No, a doula does not replace the nursing or medical staff. She does not perform clinical or medical tasks such as taking blood pressure or temperature, monitoring fetal heart rate, doing vaginal examinations or providing postpartum clinical care. A doula is there to comfort and support the mother and to enhance communication between the mother and medical professionals. She can also enhance the role of the medical staff, allowing them to perform their tasks confident that the laboring woman is getting continued support when they have left the room to tend to their other patients.

 What is a doula's role at a cesarean birth?

  A doula can still be a source of informational, physical and emotional support with a cesarean birth. She can stay by the woman's side during the procedure, if permitted by the care providers, and can help preserve the events of the birth through video, photographs, or by writing them down on paper. If the husband remains in the operating room following the birth, the doula can accompany the baby to the nursery. Once the mother is settled back into her room, a doula can bring the baby to her when requested as well as show her breastfeeding positions that won't irritate her incision site.

 What if the woman gets an epidural?

  Many doctors will not prescribe an epidural until the woman has reached 4-5 cm dilation.  Until then, the doula can provide hands-on labor support using the many comfort measures in which she is trained, helping the woman progress in labor to a point when the epidural will be most effective. After the epidural has been administered, the doula can protect the woman's back and hips by maintaining appropriate positioning for her. She can also keep the couple engaged in the labor and help them feel more connected to the birth by talking about their child's upcoming arrival. A doula can also be an invaluable support during the pushing phase of labor. When the legs and lower torso are numb it can be difficult for a laboring woman to push effectively. A doula can remind her how to push and encourage her with each contraction, affirming her efforts.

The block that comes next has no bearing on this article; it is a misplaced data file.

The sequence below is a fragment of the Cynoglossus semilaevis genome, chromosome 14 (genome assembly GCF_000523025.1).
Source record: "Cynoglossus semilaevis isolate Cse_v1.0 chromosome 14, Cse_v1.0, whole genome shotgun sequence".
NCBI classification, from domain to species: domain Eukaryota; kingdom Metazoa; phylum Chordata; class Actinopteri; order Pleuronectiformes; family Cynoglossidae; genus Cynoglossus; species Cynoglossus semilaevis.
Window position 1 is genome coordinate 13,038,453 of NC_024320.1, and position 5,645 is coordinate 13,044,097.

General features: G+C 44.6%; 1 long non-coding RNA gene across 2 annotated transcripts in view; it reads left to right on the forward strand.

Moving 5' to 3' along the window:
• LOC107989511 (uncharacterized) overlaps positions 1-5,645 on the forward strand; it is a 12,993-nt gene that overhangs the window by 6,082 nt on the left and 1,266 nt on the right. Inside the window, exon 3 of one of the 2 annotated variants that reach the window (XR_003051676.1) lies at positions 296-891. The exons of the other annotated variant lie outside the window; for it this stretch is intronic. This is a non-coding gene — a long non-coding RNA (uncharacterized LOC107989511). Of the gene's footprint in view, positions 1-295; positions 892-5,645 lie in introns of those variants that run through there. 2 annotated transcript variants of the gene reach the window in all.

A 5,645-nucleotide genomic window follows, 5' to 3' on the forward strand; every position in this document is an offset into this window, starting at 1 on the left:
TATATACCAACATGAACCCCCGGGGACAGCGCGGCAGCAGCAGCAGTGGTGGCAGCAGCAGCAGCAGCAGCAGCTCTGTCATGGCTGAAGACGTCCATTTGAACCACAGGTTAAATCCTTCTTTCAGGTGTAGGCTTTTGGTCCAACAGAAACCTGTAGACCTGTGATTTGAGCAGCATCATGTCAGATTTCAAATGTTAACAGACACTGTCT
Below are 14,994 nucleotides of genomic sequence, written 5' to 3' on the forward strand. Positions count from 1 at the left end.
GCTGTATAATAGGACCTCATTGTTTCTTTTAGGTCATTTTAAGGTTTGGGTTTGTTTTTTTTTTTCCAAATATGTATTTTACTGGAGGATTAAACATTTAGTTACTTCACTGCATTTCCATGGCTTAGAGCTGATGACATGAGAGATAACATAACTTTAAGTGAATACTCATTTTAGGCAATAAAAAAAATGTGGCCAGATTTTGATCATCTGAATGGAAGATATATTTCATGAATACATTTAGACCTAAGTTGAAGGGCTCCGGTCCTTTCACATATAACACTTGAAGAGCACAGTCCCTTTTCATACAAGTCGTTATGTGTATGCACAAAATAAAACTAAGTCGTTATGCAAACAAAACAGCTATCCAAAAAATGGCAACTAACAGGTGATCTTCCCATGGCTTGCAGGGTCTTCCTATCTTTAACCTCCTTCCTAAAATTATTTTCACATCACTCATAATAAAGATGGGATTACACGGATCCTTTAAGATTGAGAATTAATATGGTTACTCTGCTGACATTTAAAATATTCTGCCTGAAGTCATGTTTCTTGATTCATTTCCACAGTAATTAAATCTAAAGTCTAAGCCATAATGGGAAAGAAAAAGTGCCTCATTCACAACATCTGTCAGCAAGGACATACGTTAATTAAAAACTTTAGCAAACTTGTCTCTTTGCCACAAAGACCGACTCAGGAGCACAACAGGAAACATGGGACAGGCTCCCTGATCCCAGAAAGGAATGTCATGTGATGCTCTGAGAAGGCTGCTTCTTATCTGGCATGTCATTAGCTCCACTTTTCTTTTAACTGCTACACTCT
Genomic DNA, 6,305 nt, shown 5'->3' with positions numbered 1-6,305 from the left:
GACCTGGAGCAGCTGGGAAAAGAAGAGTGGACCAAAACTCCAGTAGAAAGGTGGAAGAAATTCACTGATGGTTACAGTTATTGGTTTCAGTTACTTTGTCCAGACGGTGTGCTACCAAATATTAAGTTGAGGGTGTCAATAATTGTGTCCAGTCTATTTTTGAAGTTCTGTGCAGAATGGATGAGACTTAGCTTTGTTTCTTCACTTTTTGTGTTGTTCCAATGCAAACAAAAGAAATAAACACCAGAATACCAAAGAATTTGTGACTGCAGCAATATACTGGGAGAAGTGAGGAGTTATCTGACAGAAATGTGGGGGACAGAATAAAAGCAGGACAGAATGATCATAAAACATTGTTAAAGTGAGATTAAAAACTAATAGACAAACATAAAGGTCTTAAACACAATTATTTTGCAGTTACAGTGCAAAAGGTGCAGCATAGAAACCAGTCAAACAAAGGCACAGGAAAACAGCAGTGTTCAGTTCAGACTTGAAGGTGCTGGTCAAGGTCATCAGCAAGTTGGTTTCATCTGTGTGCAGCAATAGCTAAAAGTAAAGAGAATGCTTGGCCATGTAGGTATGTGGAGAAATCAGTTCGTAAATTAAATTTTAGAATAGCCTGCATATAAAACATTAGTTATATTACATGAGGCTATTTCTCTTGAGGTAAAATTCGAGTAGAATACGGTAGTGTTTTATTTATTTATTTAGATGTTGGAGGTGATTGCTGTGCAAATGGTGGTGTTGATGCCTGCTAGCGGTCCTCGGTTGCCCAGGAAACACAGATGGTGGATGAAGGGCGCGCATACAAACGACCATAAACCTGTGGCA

What effects does the presence of a doula have on birth outcomes?

Numerous clinical studies have found that a doula’s presence at birth:

·         tends to result in shorter labors with fewer complications

·         reduces negative feelings about one’s childbirth experience

·         reduces the need for pitocin (a labor-inducing drug), forceps or vacuum extraction

·         reduces the requests for pain medication and epidurals, as well as the incidence of cesareans

What effects does the presence of a doula have on the mother?

When a doula is present during and after childbirth, women report greater satisfaction with their birth experience, make more positive assessments of their babies, have fewer cesareans and requests for medical intervention, and less postpartum depression.

What effects do the presence of doulas have on babies?

Studies have shown that babies born with doulas present tend to have shorter hospital stays with fewer admissions to special care nurseries, breastfeed more easily and have more affectionate mothers in the postpartum period.

We cannot afford to hire a doula, does insurance cover this service?

 Most doula services are not covered by the insurance companies, although some do and you would need to contact your insurance company directly to determine if they will cover the cost of a Doula for you.  Doula services are very affordable. Usually you are given a lot of  time to make payments and for what they are offering; at least 4 prenatal visits, continuous  labor support, and postpartum visits. The cost varies from $400 - $1500, and most doulas will use a sliding scale. 

 I already have a great support team, my mother, sister, aunt, cousin will all be there for me. Will the doula just get in the way?

 A doula is trained for this. She knows just how to help and is committed to continuous support. Family members are well meaning, but may not understand what is happening in a laboring woman's mind and body enough to be the best support. However, the doula can help them to meet the mother's desires respectfully and without interruption.